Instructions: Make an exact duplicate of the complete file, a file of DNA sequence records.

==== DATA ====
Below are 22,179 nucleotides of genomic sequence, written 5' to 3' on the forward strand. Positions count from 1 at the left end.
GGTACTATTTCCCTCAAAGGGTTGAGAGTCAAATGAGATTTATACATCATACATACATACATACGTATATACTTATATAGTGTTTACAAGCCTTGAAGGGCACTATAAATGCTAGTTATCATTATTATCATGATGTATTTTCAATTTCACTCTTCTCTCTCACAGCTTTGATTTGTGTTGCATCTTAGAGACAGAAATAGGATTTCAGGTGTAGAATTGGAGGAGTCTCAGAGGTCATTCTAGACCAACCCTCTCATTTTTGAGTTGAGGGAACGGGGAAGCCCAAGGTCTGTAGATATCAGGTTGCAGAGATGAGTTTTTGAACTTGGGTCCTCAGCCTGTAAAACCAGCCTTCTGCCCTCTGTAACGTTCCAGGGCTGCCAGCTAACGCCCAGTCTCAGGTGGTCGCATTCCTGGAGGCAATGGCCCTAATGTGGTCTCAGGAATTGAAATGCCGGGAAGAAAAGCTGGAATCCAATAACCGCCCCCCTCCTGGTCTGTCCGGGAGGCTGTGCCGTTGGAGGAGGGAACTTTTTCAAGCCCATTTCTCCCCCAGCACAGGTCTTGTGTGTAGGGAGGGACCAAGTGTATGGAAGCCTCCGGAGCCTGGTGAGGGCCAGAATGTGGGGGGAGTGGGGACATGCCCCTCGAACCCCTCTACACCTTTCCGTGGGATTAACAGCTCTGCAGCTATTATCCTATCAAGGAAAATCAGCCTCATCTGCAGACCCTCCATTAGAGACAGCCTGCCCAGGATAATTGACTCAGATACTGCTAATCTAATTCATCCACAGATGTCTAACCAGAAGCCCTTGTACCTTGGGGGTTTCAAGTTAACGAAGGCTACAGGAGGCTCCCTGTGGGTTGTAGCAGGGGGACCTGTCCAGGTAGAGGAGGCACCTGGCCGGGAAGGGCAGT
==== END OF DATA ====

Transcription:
Below are 22,179 nucleotides of genomic sequence, written 5' to 3' on the forward strand. Positions count from 1 at the left end.
GGTACTATTTCCCTCAAAGGGTTGAGAGTCAAATGAGATTTATACATCATACATACATACATACGTATATACTTATATAGTGTTTACAAGCCTTGAAGGGCACTATAAATGCTAGTTATCATTATTATCATGATGTATTTTCAATTTCACTCTTCTCTCTCACAGCTTTGATTTGTGTTGCATCTTAGAGACAGAAATAGGATTTCAGGTGTAGAATTGGAGGAGTCTCAGAGGTCATTCTAGACCAACCCTCTCATTTTTGAGTTGAGGGAACGGGGAAGCCCAAGGTCTGTAGATATCAGGTTGCAGAGATGAGTTTTTGAACTTGGGTCCTCAGCCTGTAAAACCAGCCTTCTGCCCTCTGTAACGTTCCAGGGCTGCCAGCTAACGCCCAGTCTCAGGTGGTCGCATTCCTGGAGGCAATGGCCCTAATGTGGTCTCAGGAATTGAAATGCCGGGAAGAAAAGCTGGAATCCAATAACCGCCCCCCTCCTGGTCTGTCCGGGAGGCTGTGCCGTTGGAGGAGGGAACTTTTTCAAGCCCATTTCTCCCCCAGCACAGGTCTTGTGTGTAGGGAGGGACCAAGTGTATGGAAGCCTCCGGAGCCTGGTGAGGGCCAGAATGTGGGGGGAGTGGGGACATGCCCCTCGAACCCCTCTACACCTTTCCGTGGGATTAACAGCTCTGCAGCTATTATCCTATCAAGGAAAATCAGCCTCATCTGCAGACCCTCCATTAGAGACAGCCTGCCCAGGATAATTGACTCAGATACTGCTAATCTAATTCATCCACAGATGTCTAACCAGAAGCCCTTGTACCTTGGGGGTTTCAAGTTAACGAAGGCTACAGGAGGCTCCCTGTGGGTTGTAGCAGGGGGACCTGTCCAGGTAGAGGAGGCACCTGGCCGGGAAGGGCAGT